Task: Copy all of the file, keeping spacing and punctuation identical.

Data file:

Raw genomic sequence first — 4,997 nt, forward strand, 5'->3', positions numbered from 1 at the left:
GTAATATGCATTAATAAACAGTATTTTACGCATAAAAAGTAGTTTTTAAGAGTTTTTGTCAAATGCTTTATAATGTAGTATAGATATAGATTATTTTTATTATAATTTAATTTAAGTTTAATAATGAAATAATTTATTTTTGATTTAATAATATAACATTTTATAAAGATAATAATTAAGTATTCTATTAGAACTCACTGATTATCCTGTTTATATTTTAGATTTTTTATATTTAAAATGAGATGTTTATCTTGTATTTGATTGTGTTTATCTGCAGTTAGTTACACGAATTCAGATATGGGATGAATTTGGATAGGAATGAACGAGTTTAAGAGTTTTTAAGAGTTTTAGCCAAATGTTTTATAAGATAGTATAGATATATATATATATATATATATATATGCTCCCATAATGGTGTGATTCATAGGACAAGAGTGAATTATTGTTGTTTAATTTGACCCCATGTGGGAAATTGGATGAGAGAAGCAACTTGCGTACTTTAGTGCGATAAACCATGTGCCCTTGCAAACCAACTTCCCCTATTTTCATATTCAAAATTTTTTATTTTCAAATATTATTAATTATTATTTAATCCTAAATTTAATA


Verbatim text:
Raw genomic sequence first — 4,997 nt, forward strand, 5'->3', positions numbered from 1 at the left:
GTAATATGCATTAATAAACAGTATTTTACGCATAAAAAGTAGTTTTTAAGAGTTTTTGTCAAATGCTTTATAATGTAGTATAGATATAGATTATTTTTATTATAATTTAATTTAAGTTTAATAATGAAATAATTTATTTTTGATTTAATAATATAACATTTTATAAAGATAATAATTAAGTATTCTATTAGAACTCACTGATTATCCTGTTTATATTTTAGATTTTTTATATTTAAAATGAGATGTTTATCTTGTATTTGATTGTGTTTATCTGCAGTTAGTTACACGAATTCAGATATGGGATGAATTTGGATAGGAATGAACGAGTTTAAGAGTTTTTAAGAGTTTTAGCCAAATGTTTTATAAGATAGTATAGATATATATATATATATATATATATATGCTCCCATAATGGTGTGATTCATAGGACAAGAGTGAATTATTGTTGTTTAATTTGACCCCATGTGGGAAATTGGATGAGAGAAGCAACTTGCGTACTTTAGTGCGATAAACCATGTGCCCTTGCAAACCAACTTCCCCTATTTTCATATTCAAAATTTTTTATTTTCAAATATTATTAATTATTATTTAATCCTAAATTTAATA